3. Udacity offers 2 paid iOS Nanodegree programs but you can enroll on the courses for free, see https://www.udacity.com/courses/all
      Particularly these 4 free courses are project-based and will help you to build 4 apps that you can put on your resume,
      – Intro to iOS App Development with Swift
      – UIKit Fundamentals
      – iOS Networking with Swift
      – iOS Persistence and Core Data
      4. Finally to dive deep, and at your leisure, come back to Stanford U.

      Good luck!

  5. Mo #
    February 22, 2016

    How can I thank you!!?

    I found all the courses.
    What do you mean for Udacity is paid but I can go for free? I am confused

    btw in theory if I can do the iOS of Stanford, that would suffice itself right? What does it lack or not have?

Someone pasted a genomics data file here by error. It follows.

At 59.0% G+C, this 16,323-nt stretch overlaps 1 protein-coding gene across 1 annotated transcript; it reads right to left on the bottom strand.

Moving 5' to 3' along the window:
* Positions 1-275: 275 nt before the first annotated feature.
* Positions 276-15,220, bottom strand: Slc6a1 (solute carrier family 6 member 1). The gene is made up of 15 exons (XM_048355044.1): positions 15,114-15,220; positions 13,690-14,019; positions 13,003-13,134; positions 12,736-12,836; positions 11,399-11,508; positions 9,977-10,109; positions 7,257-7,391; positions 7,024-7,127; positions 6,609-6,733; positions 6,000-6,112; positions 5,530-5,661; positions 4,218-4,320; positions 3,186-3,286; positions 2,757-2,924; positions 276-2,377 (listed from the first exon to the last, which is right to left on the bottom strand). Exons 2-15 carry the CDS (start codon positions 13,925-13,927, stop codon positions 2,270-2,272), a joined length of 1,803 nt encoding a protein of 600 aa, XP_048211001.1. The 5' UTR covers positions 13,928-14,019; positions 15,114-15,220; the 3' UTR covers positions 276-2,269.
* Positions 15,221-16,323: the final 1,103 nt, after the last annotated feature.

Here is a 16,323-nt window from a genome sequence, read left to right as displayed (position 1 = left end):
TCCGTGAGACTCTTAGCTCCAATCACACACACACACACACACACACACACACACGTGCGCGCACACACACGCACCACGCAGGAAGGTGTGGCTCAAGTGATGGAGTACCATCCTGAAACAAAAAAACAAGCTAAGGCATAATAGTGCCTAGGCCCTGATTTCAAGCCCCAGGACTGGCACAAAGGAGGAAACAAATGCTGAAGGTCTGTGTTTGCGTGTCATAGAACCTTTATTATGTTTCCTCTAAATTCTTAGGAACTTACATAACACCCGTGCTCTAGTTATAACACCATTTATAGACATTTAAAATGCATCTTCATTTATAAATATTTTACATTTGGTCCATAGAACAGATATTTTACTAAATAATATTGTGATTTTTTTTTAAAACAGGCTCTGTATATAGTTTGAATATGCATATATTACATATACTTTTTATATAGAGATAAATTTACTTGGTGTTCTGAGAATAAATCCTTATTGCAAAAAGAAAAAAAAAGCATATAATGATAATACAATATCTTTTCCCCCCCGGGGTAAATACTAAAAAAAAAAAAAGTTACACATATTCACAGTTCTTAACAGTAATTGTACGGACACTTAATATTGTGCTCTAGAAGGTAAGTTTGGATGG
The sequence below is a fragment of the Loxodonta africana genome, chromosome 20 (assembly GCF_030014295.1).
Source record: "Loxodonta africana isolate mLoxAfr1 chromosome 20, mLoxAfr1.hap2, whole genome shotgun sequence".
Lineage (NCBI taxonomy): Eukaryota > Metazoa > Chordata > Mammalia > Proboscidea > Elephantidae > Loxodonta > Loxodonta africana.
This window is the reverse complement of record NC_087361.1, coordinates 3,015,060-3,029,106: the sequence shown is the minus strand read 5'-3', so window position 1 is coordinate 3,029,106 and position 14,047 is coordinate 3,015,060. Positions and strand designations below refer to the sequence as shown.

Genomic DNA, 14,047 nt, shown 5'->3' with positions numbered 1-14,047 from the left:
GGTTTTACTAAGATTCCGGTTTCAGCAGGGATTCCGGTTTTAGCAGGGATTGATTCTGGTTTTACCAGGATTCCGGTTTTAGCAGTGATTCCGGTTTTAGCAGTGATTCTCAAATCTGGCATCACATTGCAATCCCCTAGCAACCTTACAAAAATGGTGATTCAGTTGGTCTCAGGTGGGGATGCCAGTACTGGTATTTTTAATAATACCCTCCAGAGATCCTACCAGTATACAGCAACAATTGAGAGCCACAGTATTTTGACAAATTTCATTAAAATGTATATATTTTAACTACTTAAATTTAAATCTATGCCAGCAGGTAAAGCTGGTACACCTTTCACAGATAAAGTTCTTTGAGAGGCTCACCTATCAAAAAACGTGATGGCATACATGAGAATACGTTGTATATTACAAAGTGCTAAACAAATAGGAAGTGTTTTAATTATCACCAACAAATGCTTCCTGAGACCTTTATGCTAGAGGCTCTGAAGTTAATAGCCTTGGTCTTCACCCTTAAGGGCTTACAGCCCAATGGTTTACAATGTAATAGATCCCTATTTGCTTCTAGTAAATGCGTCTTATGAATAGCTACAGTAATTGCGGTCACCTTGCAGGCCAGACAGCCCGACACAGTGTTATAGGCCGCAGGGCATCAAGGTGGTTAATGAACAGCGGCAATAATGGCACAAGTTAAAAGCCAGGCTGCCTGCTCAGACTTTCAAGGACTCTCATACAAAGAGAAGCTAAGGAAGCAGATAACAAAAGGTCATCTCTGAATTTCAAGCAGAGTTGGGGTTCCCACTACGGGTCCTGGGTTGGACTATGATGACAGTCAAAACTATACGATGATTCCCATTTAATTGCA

• February 23, 2016

      What do you mean for Udacity is paid but I can go for free? I am confused

      Udacity: the iOS course materials I posted above are all free. But if you want a certificate from Udacity (in the form of a Nanodegree), you do have to pay for it 🙂 Otherwise, the nanodgree program uses the same free courses. Additionally the paid program provides peer support, instructor help, code reviews, etc.

      btw in theory if I can do the iOS of Stanford, that would suffice itself right? What does it lack or not have?

      Stanford: CS193P is an awesome course and if you ace it, I believe it will get you started as an iOS developer without doubt. The only problem that I have seen is, it can be hard sometimes without enough Object Oriented programming experience. Also some of the assignments can be a little boring, whereas the Udacity assignments are usually a lot of fun.

      That being said, the journey is never over. There are so many aspects of iOS that I don’t think any single course/book can cover it all. I have compiled a list of resources here: http://objectcoder.com/2016/02/23/a-list-of-swift-and-ios-learning-resources-for-an-effective-learning-path/ in case you find it useful.